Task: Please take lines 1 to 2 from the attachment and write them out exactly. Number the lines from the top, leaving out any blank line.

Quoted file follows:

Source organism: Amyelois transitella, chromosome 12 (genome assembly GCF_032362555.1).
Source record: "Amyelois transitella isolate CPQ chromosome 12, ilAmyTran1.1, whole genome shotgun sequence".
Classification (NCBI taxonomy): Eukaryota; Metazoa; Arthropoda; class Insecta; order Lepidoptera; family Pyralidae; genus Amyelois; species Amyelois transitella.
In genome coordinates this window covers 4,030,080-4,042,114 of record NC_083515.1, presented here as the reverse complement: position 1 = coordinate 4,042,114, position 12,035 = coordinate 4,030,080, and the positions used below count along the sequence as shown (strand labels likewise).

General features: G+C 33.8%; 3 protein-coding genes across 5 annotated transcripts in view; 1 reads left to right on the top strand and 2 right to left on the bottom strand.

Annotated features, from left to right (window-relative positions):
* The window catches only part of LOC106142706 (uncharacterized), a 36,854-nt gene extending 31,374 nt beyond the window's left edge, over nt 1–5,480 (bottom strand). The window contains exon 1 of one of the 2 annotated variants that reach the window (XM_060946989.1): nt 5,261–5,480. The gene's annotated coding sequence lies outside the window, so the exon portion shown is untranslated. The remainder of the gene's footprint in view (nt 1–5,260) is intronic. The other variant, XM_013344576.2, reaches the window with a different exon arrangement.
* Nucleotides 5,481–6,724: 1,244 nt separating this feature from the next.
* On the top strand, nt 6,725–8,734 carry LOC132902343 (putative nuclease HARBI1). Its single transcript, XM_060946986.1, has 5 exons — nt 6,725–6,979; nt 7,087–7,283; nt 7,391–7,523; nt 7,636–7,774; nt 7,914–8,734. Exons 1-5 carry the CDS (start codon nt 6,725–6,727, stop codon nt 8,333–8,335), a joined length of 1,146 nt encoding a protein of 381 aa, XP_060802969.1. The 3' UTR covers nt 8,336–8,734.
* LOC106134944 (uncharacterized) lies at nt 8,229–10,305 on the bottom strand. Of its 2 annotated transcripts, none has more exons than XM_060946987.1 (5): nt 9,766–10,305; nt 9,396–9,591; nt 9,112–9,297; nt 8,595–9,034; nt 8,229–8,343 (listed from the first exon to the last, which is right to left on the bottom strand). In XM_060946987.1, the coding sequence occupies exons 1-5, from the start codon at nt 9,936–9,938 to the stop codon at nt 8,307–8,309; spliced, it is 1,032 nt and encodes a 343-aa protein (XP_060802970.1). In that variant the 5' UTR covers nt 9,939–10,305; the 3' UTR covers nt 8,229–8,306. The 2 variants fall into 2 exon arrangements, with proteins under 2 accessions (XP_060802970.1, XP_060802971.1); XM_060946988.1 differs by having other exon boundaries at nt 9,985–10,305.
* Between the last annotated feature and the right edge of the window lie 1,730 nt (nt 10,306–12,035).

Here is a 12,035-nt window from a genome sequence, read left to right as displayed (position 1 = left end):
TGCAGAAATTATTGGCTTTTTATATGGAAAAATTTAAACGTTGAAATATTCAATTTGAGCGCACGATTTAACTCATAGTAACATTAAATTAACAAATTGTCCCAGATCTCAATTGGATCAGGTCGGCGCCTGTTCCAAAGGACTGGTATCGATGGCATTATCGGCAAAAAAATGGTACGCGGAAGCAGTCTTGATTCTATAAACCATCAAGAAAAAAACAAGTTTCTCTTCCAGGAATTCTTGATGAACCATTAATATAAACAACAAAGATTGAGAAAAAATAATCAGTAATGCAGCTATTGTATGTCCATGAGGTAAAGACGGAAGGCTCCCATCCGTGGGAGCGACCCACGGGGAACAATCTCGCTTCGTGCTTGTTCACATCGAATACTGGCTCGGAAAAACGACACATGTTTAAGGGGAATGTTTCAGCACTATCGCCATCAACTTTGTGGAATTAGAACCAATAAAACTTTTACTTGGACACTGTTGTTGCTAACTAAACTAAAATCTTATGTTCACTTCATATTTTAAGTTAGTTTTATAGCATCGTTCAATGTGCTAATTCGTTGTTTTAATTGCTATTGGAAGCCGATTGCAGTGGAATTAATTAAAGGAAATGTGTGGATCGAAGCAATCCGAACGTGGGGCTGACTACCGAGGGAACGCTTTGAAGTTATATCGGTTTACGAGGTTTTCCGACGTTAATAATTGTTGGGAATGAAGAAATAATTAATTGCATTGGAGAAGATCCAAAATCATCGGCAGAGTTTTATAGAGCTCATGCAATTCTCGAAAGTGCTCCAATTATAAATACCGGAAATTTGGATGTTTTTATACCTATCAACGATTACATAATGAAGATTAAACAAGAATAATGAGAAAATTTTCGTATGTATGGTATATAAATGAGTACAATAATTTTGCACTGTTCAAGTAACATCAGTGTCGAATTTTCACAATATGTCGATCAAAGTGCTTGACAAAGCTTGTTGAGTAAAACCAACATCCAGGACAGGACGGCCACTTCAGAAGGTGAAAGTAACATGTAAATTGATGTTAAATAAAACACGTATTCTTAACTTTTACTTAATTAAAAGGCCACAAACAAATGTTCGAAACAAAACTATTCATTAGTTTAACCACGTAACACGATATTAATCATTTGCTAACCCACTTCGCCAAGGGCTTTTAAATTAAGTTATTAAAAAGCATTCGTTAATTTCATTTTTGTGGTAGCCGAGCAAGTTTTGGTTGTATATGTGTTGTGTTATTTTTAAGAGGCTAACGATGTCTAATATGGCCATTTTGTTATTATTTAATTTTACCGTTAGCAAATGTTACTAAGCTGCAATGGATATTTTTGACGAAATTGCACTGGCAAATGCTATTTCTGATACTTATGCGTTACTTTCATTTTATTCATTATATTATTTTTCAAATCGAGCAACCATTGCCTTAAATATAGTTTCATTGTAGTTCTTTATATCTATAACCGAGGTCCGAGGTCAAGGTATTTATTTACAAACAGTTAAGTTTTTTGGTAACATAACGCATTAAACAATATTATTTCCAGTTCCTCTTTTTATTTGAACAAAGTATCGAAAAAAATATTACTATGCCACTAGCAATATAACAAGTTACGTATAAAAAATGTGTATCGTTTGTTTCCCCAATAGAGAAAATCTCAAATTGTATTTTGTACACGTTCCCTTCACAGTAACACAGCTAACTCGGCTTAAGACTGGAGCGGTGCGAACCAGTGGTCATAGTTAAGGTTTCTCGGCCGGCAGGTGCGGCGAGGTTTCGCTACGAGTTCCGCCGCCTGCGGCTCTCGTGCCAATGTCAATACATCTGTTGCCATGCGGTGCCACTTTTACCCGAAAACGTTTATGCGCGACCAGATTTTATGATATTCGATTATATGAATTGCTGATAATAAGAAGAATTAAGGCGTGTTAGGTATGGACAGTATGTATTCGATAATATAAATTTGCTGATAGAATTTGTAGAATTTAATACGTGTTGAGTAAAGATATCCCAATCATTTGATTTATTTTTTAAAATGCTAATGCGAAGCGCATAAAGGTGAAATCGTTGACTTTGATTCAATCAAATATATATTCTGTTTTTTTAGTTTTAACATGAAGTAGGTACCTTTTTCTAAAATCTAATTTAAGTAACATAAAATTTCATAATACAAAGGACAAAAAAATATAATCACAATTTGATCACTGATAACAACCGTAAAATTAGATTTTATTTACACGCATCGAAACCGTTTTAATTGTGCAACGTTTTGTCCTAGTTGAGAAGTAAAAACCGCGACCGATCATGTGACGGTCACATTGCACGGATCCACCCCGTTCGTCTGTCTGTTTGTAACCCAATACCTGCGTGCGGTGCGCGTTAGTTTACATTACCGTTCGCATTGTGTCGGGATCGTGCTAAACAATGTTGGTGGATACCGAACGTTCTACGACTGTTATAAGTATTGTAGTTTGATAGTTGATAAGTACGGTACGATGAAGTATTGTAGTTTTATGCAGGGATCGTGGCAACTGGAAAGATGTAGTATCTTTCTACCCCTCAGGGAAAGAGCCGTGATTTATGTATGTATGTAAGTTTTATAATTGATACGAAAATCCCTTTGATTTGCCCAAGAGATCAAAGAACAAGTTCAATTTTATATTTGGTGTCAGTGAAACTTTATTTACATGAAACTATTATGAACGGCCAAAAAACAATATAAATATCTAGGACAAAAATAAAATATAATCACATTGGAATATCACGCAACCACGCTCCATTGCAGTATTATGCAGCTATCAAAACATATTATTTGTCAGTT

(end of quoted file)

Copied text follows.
Source organism: Amyelois transitella, chromosome 12 (genome assembly GCF_032362555.1).
Source record: "Amyelois transitella isolate CPQ chromosome 12, ilAmyTran1.1, whole genome shotgun sequence".